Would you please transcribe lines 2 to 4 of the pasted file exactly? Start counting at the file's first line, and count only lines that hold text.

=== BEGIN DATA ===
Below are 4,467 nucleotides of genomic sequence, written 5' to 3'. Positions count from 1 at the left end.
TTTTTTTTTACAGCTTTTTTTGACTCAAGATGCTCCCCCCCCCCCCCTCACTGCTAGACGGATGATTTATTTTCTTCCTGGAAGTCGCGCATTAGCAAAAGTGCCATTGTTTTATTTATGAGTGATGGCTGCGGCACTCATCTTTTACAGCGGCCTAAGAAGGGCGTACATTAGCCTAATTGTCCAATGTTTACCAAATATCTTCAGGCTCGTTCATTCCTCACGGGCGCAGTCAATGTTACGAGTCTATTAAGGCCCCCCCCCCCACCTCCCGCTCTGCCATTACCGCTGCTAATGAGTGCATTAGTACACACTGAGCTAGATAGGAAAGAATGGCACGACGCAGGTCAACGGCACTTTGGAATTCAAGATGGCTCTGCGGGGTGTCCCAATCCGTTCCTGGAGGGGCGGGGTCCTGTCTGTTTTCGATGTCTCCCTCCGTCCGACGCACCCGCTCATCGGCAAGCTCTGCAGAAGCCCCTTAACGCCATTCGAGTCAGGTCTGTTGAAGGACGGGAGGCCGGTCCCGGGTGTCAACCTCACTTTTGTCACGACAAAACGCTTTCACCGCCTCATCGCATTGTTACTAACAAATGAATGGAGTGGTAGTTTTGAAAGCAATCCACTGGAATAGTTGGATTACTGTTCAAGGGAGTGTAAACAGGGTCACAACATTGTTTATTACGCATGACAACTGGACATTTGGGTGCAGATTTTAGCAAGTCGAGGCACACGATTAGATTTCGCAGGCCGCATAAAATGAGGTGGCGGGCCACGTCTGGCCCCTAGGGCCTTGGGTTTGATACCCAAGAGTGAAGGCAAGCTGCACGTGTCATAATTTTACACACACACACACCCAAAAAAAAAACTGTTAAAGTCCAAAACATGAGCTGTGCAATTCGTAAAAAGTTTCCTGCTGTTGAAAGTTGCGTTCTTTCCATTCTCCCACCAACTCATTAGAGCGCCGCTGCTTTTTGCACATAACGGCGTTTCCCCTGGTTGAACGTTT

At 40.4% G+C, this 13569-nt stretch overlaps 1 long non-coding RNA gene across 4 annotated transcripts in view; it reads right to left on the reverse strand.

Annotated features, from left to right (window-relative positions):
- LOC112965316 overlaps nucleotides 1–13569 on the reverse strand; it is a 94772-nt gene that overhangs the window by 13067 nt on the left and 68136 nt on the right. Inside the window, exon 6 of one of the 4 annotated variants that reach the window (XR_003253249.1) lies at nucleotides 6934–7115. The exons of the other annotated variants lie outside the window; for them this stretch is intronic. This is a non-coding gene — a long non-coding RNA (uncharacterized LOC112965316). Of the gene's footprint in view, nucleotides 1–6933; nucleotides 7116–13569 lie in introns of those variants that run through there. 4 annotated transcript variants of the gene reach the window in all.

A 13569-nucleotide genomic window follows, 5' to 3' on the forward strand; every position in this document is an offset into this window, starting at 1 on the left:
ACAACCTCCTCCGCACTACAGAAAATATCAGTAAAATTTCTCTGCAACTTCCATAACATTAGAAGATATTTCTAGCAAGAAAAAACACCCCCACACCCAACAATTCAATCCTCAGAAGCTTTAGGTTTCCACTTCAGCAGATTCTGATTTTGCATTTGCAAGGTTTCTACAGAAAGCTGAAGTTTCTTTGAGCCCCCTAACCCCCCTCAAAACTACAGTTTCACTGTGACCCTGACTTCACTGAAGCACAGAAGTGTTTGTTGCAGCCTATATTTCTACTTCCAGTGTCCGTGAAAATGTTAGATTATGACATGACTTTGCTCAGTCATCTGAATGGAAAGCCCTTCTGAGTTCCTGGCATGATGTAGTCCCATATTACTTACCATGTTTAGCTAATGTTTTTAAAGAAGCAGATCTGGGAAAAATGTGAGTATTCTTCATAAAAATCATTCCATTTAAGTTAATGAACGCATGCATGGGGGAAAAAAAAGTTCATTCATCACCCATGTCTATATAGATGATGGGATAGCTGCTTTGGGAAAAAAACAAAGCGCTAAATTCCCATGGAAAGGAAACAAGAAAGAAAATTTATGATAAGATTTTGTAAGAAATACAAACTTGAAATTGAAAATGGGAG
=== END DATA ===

TTTTTTTTTACAGCTTTTTTTGACTCAAGATGCTCCCCCCCCCCCCCTCACTGCTAGACGGATGATTTATTTTCTTCCTGGAAGTCGCGCATTAGCAAAAGTGCCATTGTTTTATTTATGAGTGATGGCTGCGGCACTCATCTTTTACAGCGGCCTAAGAAGGGCGTACATTAGCCTAATTGTCCAATGTTTACCAAATATCTTCAGGCTCGTTCATTCCTCACGGGCGCAGTCAATGTTACGAGTCTATTAAGGCCCCCCCCCCCACCTCCCGCTCTGCCATTACCGCTGCTAATGAGTGCATTAGTACACACTGAGCTAGATAGGAAAGAATGGCACGACGCAGGTCAACGGCACTTTGGAATTCAAGATGGCTCTGCGGGGTGTCCCAATCCGTTCCTGGAGGGGCGGGGTCCTGTCTGTTTTCGATGTCTCCCTCCGTCCGACGCACCCGCTCATCGGCAAGCTCTGCAGAAGCCCCTTAACGCCATTCGAGTCAGGTCTGTTGAAGGACGGGAGGCCGGTCCCGGGTGTCAACCTCACTTTTGTCACGACAAAACGCTTTCACCGCCTCATCGCATTGTTACTAACAAATGAATGGAGTGGTAGTTTTGAAAGCAATCCACTGGAATAGTTGGATTACTGTTCAAGGGAGTGTAAACAGGGTCACAACATTGTTTATTACGCATGACAACTGGACATTTGGGTGCAGATTTTAGCAAGTCGAGGCACACGATTAGATTTCGCAGGCCGCATAAAATGAGGTGGCGGGCCACGTCTGGCCCCTAGGGCCTTGGGTTTGATACCCAAGAGTGAAGGCAAGCTGCACGTGTCATAATTTTACACACACACACACCCAAAAAAAAAACTGTTAAAGTCCAAAACATGAGCTGTGCAATTCGTAAAAAGTTTCCTGCTGTTGAAAGTTGCGTTCTTTCCATTCTCCCACCAACTCATTAGAGCGCCGCTGCTTTTTGCACATAACGGCGTTTCCCCTGGTTGAACGTTT

At 40.4% G+C, this 13569-nt stretch overlaps 1 long non-coding RNA gene across 4 annotated transcripts in view; it reads right to left on the reverse strand.

Annotated features, from left to right (window-relative positions):